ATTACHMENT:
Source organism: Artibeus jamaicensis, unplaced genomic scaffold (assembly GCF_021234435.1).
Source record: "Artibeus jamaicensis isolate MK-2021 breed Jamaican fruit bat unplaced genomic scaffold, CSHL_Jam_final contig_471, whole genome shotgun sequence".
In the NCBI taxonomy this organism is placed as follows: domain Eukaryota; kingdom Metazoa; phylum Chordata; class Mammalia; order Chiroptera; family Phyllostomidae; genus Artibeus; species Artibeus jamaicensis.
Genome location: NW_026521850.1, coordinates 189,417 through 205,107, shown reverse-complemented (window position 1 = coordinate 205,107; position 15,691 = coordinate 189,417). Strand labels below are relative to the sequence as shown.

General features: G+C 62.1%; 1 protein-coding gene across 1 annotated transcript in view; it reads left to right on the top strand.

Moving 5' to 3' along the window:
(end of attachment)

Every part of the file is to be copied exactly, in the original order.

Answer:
Source organism: Artibeus jamaicensis, unplaced genomic scaffold (assembly GCF_021234435.1).
Source record: "Artibeus jamaicensis isolate MK-2021 breed Jamaican fruit bat unplaced genomic scaffold, CSHL_Jam_final contig_471, whole genome shotgun sequence".
In the NCBI taxonomy this organism is placed as follows: domain Eukaryota; kingdom Metazoa; phylum Chordata; class Mammalia; order Chiroptera; family Phyllostomidae; genus Artibeus; species Artibeus jamaicensis.
Genome location: NW_026521850.1, coordinates 189,417 through 205,107, shown reverse-complemented (window position 1 = coordinate 205,107; position 15,691 = coordinate 189,417). Strand labels below are relative to the sequence as shown.

General features: G+C 62.1%; 1 protein-coding gene across 1 annotated transcript in view; it reads left to right on the top strand.

Moving 5' to 3' along the window: